"He said six," she recalls. "I thought, 'This guy is really kind of a loser.'" But she went nonetheless.

"It's just that thing you do when you're in your 20s," she says, "date bad guys."

Not exactly an auspicious start, perhaps, but Mariflo says things changed.

After she moved away– first to Petersburg, then to New Jersey to work at the Bergen Record– Fred made a few life changes, primarily attending law school and actually being published– he edited Holsinger's Charlottesville, a coffee table book of local photos by famed turn-of-the-century photographer Rufus Holsinger.

When Mariflo returned to visit Charlottesville, she was pleasantly surprised by the new Fred.

"He'd shaved off all that facial hair, so instead of looking very hippyish, you could see his face. His face is kind of sweet," she says. "I'd never seen that side of him before."

Mariflo says the allure grew strong– so strong, in fact, that she never went back to New Jersey.

"I'm still on that visit," she laughs, recalling life after she moved into Fred's house– a remote rustic cabin he'd dubbed Toad Studios. The two married there in 1983, and Mariflo still laughs about her first impression of her husband.

"The man who couldn't date someone for longer than 24 hours," she says, "I've now been married to for nearly 25 years."




The restaurant business has served Toan Nguyen and Betsy Patrick well. Now the owners of C'ville Coffee, the kid-friendly shop in the Allied Business Park, the two met when both worked at another restaurant and bar in Northern Virginia back in 1981. It wasn't just any bar, though. It was a country western bar, Toan laughs, and the owner hired the diminutive 19-year-old Vietnamese man partly because he seemed so humorously out of place among the cowboy boots and swaggers. 

"He asked me if I even knew what a country western bar was," says Toan. "I said 'Sure!' even though I had no idea."

For Toan– who'd chosen a career in photography over college immediately following high school and had worked as a staff photographer for the Texas Rangers professional baseball team– waiting tables was a new challenge. But it came with some perks, one in particular. Betsy, he recalls, started her job several months after he did, and Toan says he was immediately smitten.

"I thought she was beautiful," he says. Betsy, however, wasn't quite as interested in Toan, who is nine years her junior.

They started out as friends, but it wasn't long before they'd started dating.

Convincing their more traditional families to accept a romance that spanned cultures– and the age difference– was a different story. Betsy's family initially disowned her, though her parents eventually accepted Toan. Toan's family, who were convinced Betsy was after him only so he would pay for her graduate education (she was planning to attend law school) also expressed their misgivings and expressed hope he'd find a Vietnamese wife.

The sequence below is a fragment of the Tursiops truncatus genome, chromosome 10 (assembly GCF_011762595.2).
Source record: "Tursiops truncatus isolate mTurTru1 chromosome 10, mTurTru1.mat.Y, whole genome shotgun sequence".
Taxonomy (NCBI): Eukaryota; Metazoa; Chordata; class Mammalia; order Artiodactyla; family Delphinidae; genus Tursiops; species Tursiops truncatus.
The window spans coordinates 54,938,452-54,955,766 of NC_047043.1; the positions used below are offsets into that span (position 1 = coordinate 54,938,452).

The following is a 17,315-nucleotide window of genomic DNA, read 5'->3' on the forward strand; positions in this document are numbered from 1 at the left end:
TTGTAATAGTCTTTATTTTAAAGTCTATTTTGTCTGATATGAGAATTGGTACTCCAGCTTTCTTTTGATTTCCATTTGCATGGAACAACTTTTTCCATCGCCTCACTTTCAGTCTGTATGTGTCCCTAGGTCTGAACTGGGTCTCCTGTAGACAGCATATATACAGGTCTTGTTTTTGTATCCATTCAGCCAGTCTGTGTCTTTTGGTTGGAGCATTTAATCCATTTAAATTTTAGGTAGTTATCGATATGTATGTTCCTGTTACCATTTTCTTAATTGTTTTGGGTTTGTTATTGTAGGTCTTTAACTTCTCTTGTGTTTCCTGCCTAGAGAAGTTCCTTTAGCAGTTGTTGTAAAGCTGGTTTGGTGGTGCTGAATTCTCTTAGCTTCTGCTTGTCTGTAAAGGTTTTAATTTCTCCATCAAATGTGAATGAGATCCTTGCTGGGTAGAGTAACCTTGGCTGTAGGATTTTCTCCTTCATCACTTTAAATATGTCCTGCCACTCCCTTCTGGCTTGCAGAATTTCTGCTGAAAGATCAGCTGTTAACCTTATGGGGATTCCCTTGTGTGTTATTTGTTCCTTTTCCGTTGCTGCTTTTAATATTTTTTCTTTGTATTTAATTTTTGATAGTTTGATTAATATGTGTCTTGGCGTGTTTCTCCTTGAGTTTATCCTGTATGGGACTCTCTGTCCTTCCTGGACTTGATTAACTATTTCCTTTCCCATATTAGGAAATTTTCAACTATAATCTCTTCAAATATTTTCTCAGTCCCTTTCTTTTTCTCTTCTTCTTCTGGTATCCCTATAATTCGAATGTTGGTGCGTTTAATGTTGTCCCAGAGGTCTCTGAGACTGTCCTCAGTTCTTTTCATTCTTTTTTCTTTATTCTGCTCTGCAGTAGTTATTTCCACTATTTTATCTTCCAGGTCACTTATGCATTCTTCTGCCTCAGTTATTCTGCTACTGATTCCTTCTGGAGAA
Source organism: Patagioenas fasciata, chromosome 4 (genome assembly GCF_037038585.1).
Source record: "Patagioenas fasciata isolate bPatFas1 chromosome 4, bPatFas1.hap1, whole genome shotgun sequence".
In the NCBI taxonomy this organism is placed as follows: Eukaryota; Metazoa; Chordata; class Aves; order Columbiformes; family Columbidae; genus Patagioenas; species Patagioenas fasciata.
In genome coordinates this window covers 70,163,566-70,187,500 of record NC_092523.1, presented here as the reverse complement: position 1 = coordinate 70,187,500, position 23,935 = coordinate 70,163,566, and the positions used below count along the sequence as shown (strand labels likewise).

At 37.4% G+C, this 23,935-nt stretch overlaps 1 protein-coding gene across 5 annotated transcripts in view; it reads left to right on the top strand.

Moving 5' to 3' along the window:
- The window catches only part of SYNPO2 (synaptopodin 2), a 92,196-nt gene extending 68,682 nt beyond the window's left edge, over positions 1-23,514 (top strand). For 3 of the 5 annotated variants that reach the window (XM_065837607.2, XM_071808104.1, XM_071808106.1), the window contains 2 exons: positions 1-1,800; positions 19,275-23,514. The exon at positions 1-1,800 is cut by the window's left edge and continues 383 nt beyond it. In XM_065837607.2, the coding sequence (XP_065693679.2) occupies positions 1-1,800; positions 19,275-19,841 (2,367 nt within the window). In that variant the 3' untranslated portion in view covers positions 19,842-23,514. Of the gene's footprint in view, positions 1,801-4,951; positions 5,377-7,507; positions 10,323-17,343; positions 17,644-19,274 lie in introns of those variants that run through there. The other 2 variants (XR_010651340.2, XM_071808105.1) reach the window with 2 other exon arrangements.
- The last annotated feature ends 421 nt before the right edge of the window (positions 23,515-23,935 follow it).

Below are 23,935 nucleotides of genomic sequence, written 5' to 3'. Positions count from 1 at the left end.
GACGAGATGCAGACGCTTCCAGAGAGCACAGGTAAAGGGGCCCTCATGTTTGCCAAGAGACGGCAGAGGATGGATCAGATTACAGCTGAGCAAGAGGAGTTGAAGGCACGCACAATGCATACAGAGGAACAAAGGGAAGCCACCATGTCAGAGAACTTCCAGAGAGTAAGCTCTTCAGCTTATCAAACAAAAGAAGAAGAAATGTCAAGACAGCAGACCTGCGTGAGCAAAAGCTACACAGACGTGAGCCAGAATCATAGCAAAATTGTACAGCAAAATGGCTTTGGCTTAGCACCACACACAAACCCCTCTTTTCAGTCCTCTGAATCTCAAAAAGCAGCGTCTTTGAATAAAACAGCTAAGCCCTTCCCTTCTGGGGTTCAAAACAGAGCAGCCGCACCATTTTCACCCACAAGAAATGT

Nearly 27 years later, however, they've proven the nay-sayers wrong as the marriage is still going strong. Of note, says Toan, is the fact that his two siblings who married traditional Vietnamese wives have since divorced.

"I guess we showed them," he says.




April 14, 1979

Many childhood crushes are forever unrequited, living on only in the memories of a racing heart, flushed cheeks, and, of course, painfully awkward moments. That might have been the case for Linda Harding, who was a Fluvanna County sixth grader when she first caught sight of her future husband, a high school senior who, incidentally, was also the football team's quarterback– and was dating the head cheerleader.

"In middle school, I'd look out the school bus window and see him and his girlfriend," recalls Linda. "It was a big-time crush."

Needless to say, the crush was not reciprocated– at least not immediately.

"She  was a little girl on the grade-school bus," laughs Chip, the newly elected Albemarle County sheriff who dated the cheerleader into his sophomore year in college.

Five years later, when he was a probation officer, Chip was invited back to Fluvanna High to speak to the student body. Linda, who by that time was dating the current football star, hadn't forgotten her old crush.

"I tried to figure out which lunch period he'd be eating," Linda recalls, "so I could see him."